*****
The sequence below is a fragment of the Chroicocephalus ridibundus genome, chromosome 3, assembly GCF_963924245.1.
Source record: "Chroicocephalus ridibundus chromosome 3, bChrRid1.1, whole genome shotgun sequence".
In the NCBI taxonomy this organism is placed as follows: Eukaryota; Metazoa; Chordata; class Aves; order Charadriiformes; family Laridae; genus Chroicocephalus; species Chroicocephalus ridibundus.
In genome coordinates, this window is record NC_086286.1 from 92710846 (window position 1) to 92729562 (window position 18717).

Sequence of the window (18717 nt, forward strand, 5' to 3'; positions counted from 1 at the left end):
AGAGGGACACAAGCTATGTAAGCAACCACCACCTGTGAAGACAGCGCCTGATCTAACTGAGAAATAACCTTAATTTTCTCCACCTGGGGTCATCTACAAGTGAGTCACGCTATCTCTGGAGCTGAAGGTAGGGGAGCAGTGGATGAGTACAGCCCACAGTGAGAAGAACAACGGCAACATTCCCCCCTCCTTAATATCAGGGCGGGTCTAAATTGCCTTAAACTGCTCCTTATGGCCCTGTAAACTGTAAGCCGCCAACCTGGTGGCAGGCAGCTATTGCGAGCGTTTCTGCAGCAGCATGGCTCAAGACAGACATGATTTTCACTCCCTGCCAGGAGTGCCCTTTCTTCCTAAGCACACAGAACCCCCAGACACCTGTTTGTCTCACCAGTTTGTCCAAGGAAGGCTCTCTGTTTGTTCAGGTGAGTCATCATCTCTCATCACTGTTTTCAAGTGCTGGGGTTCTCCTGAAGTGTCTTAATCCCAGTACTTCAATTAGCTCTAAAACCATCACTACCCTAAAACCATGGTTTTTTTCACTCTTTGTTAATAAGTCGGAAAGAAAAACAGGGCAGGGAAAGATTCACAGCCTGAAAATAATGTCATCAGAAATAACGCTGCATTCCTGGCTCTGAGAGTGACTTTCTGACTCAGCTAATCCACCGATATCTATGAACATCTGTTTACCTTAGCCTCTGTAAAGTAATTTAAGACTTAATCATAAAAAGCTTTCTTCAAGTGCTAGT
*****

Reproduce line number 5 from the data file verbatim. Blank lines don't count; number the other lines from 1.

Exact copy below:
Sequence of the window (18717 nt, forward strand, 5' to 3'; positions counted from 1 at the left end):